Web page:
Cyber security experts weigh in on what we’ve learned about President Biden’s cyber security strategy in his first 100 days in office.
President Joe Biden declared in mid-December, more than a month before he took office, that cyber security would be a “top priority” of his administration.
It should be. The digital world, as we are all now reminded daily, has a direct impact on the real world, for better and worse. It provides conveniences and powers that were the stuff of sci-fi dreams only a generation ago, but it also generates threats to privacy, physical safety, and personal, corporate, and national security.
And 100 days into his first term, which marks the end of the so-called honeymoon period for a new president, Biden has made a start on assembling a team, responding to at least some foreign attacks, and building a strategy.
But as any elected official knows, making promises is the easy part. Delivering on them can get difficult and complicated. That is especially true when it comes to this issue. If the president succeeds in moving the cyber security needle in a substantive way, he’ll be the first.
Not that his predecessors didn’t try. Biden inherits a pile of executive orders and initiatives from every U.S. president since Bill Clinton, starting with Clinton’s National Plan for Information Systems Protection in 2000, labeled “the first-ever national strategy for protecting the nation’s computer networks from deliberate attacks.”
The most recent, under the Trump administration, were December 2018’s proposed “Cybersecurity Moonshot” and then March 2020’s 182-page report from the U.S. Cyberspace Solarium Commission proposing more than 80 recommendations to implement a strategy of “layered cyber deterrence.”
“What we’re trying to do here is a 9/11 Commission report without 9/11,” Senator Angus King, I-Maine, one of the commission’s two cochairs, told Wired magazine at the time. “We’re trying to solve a problem before it turns into a catastrophe.”
Still, after two decades during which the internet has become as embedded in modern life as the automobile and television, no cyber security expert would describe it as safe and secure, multiple well-intentioned policy initiatives notwithstanding.
Federal cyber security challenges
Indeed, the challenge for Biden is evident in the cyber security failures at the federal level:
- The Office of Personnel Management (OPM) couldn’t protect the personally identifiable information (PII) of more than 22 million current and former federal employees.
- The National Security Agency (NSA) couldn’t protect its own stash of so-called zero-day (not yet publicly known) vulnerabilities that it hoped to use to spy on, or attack, hostile nation states or terrorist groups. Instead, the stash ended up in the hands of Wikileaks.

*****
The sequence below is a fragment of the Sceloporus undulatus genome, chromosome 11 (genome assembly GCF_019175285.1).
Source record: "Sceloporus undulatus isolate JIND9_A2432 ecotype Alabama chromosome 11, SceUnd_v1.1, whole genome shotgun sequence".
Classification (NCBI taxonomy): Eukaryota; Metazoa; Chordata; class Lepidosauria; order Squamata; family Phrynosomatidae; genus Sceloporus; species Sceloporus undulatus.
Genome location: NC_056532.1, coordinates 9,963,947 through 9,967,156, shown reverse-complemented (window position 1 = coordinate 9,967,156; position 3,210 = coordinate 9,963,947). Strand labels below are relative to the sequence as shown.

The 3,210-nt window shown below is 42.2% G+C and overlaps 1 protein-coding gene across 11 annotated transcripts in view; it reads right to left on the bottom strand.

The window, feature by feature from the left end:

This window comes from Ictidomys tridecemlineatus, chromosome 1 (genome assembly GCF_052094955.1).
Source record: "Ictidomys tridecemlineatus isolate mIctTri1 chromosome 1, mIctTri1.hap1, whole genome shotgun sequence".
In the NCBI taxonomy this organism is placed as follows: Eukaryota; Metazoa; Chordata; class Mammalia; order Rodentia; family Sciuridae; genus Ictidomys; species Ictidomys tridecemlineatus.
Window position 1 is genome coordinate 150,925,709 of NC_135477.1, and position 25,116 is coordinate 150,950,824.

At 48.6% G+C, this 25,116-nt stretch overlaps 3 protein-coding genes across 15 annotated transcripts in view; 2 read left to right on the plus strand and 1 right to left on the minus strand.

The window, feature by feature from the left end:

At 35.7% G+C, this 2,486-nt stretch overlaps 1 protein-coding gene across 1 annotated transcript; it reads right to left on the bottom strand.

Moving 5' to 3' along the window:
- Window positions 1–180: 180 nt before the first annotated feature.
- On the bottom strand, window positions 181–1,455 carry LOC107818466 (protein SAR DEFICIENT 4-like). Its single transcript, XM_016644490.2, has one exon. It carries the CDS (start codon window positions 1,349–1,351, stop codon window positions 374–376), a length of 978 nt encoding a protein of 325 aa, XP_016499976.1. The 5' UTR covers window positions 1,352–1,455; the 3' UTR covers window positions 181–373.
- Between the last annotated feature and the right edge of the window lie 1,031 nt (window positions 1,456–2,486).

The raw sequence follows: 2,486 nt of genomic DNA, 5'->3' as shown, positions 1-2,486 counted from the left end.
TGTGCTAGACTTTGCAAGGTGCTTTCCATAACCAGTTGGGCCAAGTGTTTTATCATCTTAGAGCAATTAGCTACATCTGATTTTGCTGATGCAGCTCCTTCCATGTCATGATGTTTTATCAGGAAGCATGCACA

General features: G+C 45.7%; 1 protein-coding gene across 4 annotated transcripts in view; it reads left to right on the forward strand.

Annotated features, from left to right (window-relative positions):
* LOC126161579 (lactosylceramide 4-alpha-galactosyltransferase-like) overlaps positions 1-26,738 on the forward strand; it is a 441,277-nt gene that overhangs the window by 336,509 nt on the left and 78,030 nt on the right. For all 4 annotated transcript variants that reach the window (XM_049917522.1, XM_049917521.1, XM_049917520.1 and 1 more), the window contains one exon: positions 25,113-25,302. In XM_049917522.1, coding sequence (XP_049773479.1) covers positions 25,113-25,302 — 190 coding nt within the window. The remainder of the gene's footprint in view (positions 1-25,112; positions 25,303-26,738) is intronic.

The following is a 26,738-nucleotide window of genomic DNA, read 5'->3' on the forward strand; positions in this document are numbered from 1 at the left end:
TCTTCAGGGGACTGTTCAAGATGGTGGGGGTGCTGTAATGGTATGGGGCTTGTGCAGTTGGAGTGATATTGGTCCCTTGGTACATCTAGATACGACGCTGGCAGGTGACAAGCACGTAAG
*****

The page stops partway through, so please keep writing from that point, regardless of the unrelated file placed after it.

- Much more recently, government couldn’t prevent, or even detect, the cyber attack on IT vendor SolarWinds, attributed to Russia, that compromised 9 federal agencies and (so far) about 100 private sector companies.
- Another attack, this one attributed to China, took advantage of zero-day vulnerabilities in Microsoft’s Exchange Server, an enterprise email product. It has reportedly affected at least 30,000 organizations in the U.S. including law firms, defense contractors, and local governments.
- And just a couple of weeks ago, a joint advisory from the NSA, the Cyber & Infrastructure Security Agency (CISA), and the FBI warned that SVR, the Russian Foreign Intelligence Service, was actively exploiting five major software vulnerabilities against American and allied targets.
All of which left the president with multiple fires to put out, or at least confront, in the early days of his administration. A couple of weeks ago he issued an executive order announcing sanctions against Russia for the SolarWinds attack and for allegedly seeking to interfere in the 2020 election. They included the expulsion of 10 Russian diplomats.
Russia promptly announced the expulsion of 10 U.S. diplomats, added 8 U.S. officials to its sanctions list and said it will restrict the activities of U.S. nongovernmental organizations operating in Russia. So far, there have been no announcements of sanctions against China.
- The president announced major cyber security appointments, putting several NSA alumni in charge of the nation’s cyber security. They include Anne Neuberger (former various senior roles at the NSA) in the newly created role of deputy national security adviser for cyber security on the National Security Council; Jen Easterly (former deputy director of the NSA’s counterterrorism center) as head of CISA; and John “Chris” Inglis (former NSA deputy director) as national cyber director. Rob Silvers, appointed undersecretary of the Department of Homeland Security for policy, is the only one without an NSA background.